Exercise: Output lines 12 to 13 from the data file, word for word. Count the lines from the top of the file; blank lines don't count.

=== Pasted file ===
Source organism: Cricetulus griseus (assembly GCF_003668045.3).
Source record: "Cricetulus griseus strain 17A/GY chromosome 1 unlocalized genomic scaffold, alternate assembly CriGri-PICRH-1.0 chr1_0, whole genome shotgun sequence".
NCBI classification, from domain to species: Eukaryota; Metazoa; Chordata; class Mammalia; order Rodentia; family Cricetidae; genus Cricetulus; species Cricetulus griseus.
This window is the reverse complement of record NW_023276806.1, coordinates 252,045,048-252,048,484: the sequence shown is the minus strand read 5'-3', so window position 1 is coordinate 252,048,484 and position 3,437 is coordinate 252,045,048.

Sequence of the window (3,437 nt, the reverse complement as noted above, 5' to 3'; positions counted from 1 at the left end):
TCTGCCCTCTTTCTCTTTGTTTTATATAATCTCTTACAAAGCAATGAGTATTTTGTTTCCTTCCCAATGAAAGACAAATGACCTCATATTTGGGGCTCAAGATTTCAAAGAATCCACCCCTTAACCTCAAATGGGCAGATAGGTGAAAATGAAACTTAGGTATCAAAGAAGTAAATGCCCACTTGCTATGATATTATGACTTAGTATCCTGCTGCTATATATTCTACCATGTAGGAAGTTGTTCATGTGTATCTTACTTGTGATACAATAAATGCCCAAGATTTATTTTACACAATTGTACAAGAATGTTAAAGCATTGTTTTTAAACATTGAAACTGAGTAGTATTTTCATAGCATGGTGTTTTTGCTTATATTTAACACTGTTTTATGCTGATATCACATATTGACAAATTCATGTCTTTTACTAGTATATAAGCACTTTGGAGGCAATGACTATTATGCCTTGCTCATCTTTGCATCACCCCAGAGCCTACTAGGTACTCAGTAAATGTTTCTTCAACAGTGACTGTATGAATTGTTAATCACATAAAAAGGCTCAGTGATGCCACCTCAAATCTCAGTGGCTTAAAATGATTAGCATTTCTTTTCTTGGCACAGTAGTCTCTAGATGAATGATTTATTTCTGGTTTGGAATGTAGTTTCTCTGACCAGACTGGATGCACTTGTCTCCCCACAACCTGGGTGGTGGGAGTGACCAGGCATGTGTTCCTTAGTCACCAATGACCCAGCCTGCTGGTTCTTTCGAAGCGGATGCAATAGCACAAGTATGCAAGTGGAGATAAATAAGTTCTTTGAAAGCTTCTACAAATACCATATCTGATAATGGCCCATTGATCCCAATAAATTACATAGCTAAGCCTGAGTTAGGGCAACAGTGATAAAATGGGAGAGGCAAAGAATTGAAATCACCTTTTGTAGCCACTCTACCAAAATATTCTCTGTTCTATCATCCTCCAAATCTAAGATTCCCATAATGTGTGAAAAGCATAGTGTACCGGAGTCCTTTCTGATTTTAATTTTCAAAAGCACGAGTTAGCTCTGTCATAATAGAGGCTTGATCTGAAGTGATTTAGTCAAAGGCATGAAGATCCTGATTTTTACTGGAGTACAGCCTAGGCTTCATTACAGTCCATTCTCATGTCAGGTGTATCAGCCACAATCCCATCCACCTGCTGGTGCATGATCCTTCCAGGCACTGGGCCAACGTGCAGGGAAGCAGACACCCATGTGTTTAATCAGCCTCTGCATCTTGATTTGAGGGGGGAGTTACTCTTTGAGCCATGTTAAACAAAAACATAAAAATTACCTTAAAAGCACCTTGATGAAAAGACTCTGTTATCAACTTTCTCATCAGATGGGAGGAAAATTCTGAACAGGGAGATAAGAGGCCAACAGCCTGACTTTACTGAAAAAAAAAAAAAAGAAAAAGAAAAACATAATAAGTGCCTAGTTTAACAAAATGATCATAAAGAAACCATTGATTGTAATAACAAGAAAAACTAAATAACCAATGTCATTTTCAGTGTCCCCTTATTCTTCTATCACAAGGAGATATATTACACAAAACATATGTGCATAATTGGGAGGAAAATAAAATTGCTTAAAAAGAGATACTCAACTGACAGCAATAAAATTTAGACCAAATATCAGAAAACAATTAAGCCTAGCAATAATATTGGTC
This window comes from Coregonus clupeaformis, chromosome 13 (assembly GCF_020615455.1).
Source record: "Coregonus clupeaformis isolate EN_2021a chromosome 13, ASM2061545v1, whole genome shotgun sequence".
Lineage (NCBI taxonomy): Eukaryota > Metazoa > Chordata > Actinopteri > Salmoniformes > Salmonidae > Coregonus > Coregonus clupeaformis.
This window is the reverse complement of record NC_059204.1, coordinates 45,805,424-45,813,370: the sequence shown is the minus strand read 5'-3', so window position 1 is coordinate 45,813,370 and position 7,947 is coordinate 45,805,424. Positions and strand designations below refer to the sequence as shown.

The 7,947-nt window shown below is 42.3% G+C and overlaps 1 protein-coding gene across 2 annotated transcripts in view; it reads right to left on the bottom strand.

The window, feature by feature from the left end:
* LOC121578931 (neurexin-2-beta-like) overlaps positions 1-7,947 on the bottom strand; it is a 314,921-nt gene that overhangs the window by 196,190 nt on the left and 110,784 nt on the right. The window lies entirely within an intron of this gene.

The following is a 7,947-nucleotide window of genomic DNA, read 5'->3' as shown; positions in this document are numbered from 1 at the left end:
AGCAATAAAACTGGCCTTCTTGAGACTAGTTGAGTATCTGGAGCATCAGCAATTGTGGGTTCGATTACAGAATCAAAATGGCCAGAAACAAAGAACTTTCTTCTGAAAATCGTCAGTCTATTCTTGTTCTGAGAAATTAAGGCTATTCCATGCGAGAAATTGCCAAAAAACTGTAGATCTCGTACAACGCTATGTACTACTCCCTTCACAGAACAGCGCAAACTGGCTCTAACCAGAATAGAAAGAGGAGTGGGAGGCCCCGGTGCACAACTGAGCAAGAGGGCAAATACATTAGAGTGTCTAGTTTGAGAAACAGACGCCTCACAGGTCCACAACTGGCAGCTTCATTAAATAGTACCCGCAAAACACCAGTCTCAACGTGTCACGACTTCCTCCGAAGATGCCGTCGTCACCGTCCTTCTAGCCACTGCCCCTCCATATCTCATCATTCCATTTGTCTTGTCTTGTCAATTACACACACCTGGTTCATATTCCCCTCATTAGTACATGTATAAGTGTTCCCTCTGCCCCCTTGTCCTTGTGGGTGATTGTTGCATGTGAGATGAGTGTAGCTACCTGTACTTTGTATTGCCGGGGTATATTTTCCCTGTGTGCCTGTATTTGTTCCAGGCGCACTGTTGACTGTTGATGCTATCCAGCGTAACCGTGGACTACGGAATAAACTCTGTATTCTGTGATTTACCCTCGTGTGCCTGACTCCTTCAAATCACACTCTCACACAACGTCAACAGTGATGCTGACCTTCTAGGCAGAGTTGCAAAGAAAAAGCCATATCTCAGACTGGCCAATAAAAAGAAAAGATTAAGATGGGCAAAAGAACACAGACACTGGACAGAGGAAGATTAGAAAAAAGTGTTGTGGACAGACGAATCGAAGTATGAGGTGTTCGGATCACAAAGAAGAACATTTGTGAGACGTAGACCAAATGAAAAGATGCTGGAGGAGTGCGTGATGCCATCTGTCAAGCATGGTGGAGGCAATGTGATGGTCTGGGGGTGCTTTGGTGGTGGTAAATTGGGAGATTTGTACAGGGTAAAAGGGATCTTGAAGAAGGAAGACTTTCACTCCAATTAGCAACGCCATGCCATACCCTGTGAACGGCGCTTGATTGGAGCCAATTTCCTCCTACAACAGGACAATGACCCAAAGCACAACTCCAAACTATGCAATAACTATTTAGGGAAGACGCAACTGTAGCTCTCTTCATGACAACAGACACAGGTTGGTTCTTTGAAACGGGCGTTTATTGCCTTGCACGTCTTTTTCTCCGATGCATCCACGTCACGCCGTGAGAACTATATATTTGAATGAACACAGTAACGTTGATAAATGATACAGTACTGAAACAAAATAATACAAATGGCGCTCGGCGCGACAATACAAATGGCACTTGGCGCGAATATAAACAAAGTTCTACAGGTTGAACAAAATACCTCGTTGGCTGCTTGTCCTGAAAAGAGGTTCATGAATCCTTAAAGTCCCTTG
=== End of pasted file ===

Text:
The window, feature by feature from the left end:
* LOC121578931 (neurexin-2-beta-like) overlaps positions 1-7,947 on the bottom strand; it is a 314,921-nt gene that overhangs the window by 196,190 nt on the left and 110,784 nt on the right. The window lies entirely within an intron of this gene.